Connecticut Governor Ned Lamont has instructed the National Guard to prepare for activation in the event of a personnel shortage when a vaccine mandate and testing requirement goes into effect late Monday, he said. State employees must provide proof of vaccination or submit to weekly testing requirements before the deadline, and those who do not comply will be placed on unpaid leave.
As of Thursday, more than 63% (20,000 employees) were fully vaccinated, while 12% of employees had started weekly testing, Lamont said. More than 8,000 non-compliant employees remain, but about 2,000 have updated their status in the past two days.
“We have given most state employees the option to get tested weekly instead of getting vaccinated, which provides more flexibility than our neighboring states. We have also given our employees a grace period for compliance. There is no reason. so all of our employees are not in compliance, “said Lamont.
Connecticut is just one of several states facing a rejection of the obligation to vaccinate critical workers, a measure that health experts have highlighted as necessary to protect those at higher risk of contracting Covid-19, but which it has met strong resistance from a vocal minority who wish to remain unvaccinated and in their current roles.
In Rhode Island, the health department announced in August that “all employees, interns and volunteers at RIDOH licensed health centers” will be required to receive their first dose of the Covid-19 vaccine by Friday.
Care New England, one of the state’s largest hospital systems, reported Thursday that more than 95% of its health care workforce has been vaccinated. Vaccination of personnel “continues to increase day and hour,” according to the system’s executive director, James E. Fanale.
Many hospitals surveyed by CNN had high vaccination rates among employees, averaging more than 90% in some of the state’s largest healthcare systems.
“You’ll see that number go up quickly, because what we’re finding is, you know, as more people are suspended or suspended, that number is going to go up,” Hochul said.
Vaccines for ages 5-11 may soon be available, but survey reveals questions remain
As the Delta variant continues to spread, healthcare employees are far from the only ones facing everyday risks on the job. The resumption of in-person learning in schools has already been complicated by the Covid-19 outbreaks and the quarantine of exposed students and staff.
However, despite evidence that vaccines are reducing Covid-19 infections and severity among eligible age groups, there are still concerns among parents and guardians about inoculating children ages 5 to 11, according to a new poll.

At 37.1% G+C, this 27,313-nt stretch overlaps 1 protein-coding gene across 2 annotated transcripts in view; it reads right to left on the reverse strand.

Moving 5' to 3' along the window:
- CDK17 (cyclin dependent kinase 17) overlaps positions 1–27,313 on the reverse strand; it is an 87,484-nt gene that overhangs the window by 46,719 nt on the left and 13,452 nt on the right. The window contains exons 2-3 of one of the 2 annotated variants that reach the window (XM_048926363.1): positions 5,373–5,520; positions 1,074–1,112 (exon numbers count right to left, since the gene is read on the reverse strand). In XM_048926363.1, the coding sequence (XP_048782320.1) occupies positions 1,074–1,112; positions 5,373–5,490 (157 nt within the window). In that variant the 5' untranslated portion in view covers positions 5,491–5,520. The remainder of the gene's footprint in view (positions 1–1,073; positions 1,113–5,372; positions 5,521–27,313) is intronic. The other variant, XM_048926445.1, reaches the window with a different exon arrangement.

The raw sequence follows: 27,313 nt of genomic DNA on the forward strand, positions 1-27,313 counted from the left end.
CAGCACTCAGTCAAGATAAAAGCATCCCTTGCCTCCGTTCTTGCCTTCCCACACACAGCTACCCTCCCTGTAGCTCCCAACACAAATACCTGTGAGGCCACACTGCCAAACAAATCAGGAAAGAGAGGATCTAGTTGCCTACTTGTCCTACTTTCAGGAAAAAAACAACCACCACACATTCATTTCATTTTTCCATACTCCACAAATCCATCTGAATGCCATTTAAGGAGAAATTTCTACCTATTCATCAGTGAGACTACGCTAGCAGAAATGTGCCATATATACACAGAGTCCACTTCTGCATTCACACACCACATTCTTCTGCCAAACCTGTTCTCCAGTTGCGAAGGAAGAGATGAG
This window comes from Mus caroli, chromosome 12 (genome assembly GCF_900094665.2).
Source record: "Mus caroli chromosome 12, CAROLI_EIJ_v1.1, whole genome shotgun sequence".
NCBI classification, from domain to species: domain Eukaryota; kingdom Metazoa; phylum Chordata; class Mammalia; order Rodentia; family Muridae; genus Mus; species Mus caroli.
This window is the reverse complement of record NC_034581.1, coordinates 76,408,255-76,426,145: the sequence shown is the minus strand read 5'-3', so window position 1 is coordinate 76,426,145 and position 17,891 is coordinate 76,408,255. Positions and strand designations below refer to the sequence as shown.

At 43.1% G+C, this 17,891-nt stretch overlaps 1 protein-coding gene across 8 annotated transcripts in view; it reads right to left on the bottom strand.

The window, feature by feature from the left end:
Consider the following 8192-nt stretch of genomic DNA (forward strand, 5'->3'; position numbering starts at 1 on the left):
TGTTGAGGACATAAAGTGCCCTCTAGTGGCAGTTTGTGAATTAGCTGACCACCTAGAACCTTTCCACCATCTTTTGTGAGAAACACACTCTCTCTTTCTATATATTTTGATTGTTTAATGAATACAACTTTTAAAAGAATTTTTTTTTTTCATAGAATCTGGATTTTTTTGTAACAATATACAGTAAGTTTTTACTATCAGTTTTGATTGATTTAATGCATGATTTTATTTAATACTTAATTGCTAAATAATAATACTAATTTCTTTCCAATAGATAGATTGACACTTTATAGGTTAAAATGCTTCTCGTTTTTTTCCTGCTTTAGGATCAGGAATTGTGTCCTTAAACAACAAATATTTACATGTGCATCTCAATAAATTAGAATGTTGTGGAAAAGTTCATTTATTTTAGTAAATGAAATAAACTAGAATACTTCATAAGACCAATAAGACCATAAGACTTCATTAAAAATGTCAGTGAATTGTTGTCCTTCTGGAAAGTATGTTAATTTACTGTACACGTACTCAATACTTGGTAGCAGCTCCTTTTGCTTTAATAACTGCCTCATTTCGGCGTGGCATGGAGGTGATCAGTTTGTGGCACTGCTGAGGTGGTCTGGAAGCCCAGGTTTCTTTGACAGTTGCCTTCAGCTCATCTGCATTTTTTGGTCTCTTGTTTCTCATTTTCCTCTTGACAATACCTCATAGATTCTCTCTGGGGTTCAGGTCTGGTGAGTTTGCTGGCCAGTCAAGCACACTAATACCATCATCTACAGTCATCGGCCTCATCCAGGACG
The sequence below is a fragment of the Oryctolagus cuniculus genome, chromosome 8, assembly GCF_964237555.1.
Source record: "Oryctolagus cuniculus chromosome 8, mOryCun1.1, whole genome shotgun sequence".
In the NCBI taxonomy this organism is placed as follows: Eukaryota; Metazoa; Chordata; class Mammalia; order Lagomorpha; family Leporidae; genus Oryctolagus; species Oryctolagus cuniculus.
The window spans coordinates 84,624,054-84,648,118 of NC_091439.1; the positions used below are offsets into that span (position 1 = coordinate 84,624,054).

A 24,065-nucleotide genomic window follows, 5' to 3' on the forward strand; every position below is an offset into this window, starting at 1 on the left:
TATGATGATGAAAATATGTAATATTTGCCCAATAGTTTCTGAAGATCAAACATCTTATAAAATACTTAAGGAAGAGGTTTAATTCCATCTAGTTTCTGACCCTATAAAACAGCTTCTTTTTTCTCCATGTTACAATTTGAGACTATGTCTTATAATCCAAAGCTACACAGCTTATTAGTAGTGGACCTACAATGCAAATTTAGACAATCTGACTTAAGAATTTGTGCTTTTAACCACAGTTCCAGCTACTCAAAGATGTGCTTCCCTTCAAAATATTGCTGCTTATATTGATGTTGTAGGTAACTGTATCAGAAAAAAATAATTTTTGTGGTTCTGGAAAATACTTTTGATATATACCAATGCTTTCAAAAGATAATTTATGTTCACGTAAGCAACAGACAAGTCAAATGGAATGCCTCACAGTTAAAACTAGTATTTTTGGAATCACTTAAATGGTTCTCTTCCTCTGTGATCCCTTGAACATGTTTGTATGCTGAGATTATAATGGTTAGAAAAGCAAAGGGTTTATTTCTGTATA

According to the report, 58% of parents said that K-12 schools should require masks at school for all students and staff, 4% said that masks should be required only for unvaccinated students and staff, and 35% said there should be no mask requirements. .
There is a divide between vaccinated and unvaccinated parents surveyed, KFF found, with 73% of vaccinated parents saying that schools should require masks for all students and 63% of unvaccinated parents saying there should be no requirements for masks.
Most of the interviews, conducted Sept. 13-22 with a sample of more than 1,500 adults, were before Pfizer announced that clinical trials showed its Covid-19 vaccine was safe and elicited an immune response in this group. old.
A formal filing to request the US for the vaccine is expected to take place in the coming weeks, the companies said in a statement.
Death rates in non-metropolitan areas are higher, study finds
Meanwhile, researchers are looking at the effects the pandemic is having in different parts of the country.
Deaths from Covid-19 in non-metropolitan areas now occur at more than twice the rate of deaths from Covid-19 in metropolitan areas, according to an analysis of data from Johns Hopkins University’s Center for Health Policy Analysis of the United States. University of Iowa.
After analyzing data on average rates of death from Covid-19 at the county level, it was determined that in the two weeks ending September 15, 2021, non-metropolitan areas had an average of 0.85 deaths from Covid -19 for every 100,000 residents. Metropolitan areas averaged half of that: 0.41 Covid-19 deaths per 100,000 residents.
Deaths in non-metropolitan areas have consistently outpaced those in metropolitan areas since the study began in April 2020, and the September 15 figures are the fourth time overall that the non-metropolitan death rate has been at least the same. double the metropolitan death rate. However, the non-metropolitan rate had not doubled that of metropolitan areas since December 1, 2020.
The researchers used the US Department of Agriculture methodology to differentiate between metropolitan and non-metropolitan areas. Counties were recorded as metropolitan if they had an urban area with 50,000 or more people or were an outlying county with strong economic ties to an urban center. All other counties in the study were coded as non-metropolitan.
CNN’s Virginia Langmaid, Naomi Thomas, Melanie Schuman, Augie Martin, Rosalina Nieves, Lauren Mascarenhas, Elizabeth Joseph, Melissa Alonso, Jamie Gumbrecht, and Ben Tinker contributed to this report.